In “Intelligent Design: Atheists to the Rescue” (First Things, Nov 29, 2011), Howard Kainz discusses the impact of two recent books by atheists, Jerry Fodor and Massimo Piattelli-Palmarini’s What Darwin got wrong (fed up with the Darwin tenure drag on biology) and Bradley Monton’s Seeking God in Science (suspicious of unhinged attacks on ID).
In these times, it feels amazing that a Christian publication would even notice actual events in this area: Intelligent atheists are jumping off the materialists’ ship to nowhere, in favor of a traditional universe in which doubt can legitimately exist. Most Christian publications are still handicapped with the ballast from a past when it looked like materialism was winning, and the best they can do is tread water while making nice. This welcome departure at First Things may not last. A new editorial director may soon announce that Fast Backward is the only way to go, because the advertisers understand fast backward very well – from long experience.
Here’s the problem: Why be an atheist if you live in a multiverse where everything is true somewhere. Atheism is true, and so is every kind of God or god. And your brain is famously shaped only for fitness, not for truth, so you never really had an authentic point to make. Many who love the intellectual life count such a prize not worthy the win – and look elsewhere for an interpretation of life that makes the world safe for atheism.
Meanwhile, resident First Things ID critic, Stephen Barr, responds to the news with complaints about, well, trivia:
I find this article distressing from a number of points of view.
David Klinghoffer perhaps explains it best at Evolution News & Views:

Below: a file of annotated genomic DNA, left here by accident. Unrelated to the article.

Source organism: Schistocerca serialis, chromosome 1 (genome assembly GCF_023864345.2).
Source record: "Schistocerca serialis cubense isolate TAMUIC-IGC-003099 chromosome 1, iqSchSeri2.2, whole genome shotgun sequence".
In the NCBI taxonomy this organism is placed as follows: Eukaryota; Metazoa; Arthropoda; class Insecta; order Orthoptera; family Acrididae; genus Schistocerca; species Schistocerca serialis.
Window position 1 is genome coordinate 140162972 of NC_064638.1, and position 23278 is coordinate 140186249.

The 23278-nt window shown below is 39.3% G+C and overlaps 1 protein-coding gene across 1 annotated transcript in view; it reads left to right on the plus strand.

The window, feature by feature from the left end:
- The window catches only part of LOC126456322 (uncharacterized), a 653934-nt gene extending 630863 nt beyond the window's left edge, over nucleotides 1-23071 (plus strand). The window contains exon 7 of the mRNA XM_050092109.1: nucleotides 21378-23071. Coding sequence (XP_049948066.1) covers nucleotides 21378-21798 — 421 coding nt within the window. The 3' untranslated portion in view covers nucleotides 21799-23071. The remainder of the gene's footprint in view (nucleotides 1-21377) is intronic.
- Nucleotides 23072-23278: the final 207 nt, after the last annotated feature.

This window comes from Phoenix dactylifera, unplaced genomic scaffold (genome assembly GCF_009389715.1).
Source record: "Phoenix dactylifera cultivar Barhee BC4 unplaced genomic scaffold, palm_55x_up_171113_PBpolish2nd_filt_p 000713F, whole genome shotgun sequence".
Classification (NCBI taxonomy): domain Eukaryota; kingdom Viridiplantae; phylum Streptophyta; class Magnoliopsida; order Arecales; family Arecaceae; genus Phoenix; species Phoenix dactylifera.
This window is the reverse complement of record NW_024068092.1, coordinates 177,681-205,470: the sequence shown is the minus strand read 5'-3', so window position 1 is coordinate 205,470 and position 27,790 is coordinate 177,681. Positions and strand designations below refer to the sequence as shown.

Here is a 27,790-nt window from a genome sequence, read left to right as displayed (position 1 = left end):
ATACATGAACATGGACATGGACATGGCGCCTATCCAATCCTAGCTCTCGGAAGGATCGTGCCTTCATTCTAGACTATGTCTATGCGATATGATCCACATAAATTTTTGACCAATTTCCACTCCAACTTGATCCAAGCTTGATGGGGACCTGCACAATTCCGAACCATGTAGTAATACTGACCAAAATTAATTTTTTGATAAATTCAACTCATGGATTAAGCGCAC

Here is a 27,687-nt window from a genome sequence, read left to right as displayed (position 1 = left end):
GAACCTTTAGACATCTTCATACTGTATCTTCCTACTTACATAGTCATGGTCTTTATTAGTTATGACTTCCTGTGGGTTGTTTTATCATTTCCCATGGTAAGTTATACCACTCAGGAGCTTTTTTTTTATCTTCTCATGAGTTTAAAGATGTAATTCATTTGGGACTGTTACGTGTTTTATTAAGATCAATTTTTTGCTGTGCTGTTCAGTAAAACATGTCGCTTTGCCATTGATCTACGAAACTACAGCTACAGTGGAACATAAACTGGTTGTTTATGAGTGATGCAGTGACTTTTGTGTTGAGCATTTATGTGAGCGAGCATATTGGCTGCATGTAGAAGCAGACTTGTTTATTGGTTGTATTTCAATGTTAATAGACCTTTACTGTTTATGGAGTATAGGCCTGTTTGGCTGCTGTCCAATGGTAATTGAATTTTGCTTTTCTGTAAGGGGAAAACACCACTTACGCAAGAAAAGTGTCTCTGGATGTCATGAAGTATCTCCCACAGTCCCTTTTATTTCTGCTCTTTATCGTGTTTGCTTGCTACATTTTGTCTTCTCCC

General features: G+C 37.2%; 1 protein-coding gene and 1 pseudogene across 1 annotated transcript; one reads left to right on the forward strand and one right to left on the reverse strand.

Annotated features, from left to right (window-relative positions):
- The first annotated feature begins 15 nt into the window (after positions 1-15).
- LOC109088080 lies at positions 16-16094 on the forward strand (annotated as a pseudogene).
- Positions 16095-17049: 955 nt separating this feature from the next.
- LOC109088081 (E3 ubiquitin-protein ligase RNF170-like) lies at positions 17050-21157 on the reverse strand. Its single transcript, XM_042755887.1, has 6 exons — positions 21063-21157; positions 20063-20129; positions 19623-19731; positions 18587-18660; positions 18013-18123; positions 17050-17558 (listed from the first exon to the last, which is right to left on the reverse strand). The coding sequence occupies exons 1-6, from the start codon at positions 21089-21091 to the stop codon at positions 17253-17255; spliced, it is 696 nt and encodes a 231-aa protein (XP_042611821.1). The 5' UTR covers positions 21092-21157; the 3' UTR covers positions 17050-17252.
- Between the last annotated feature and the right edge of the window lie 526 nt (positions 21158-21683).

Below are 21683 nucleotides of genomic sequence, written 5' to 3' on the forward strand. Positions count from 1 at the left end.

Right in the comments thread under the article, Barr criticized not only what Kainz said but the way he said it, nitpicking his prose for being “almost unintelligible in places” (it seemed clear enough to us). Professor Barr even assumed the role of copy editor, complaining that, in one sentence, Kainz should not have said “pointed out” but rather “argued” or “maintained.” It was a strange comment for Barr to leave. Colleagues and collaborators on a journal don’t normally throw fits at each other in public this way.
No. They don’t. There is a debt to the past to be paid here.
At one time, for a prominent scientist to claim that he believes in God – Francis Collins comes to mind – was an immense thing. It hardly mattered what else he believed in or didn’t. Barr is clearly from that age.
Today, many don’t even think about the issues that way. They see the looming (or towering) scandals in current consensus science and think: I may not know the right answer, but I know this isn’t it. For now, that’s a flag to rally under, especially when some would trace for us the limits of permissible dissent.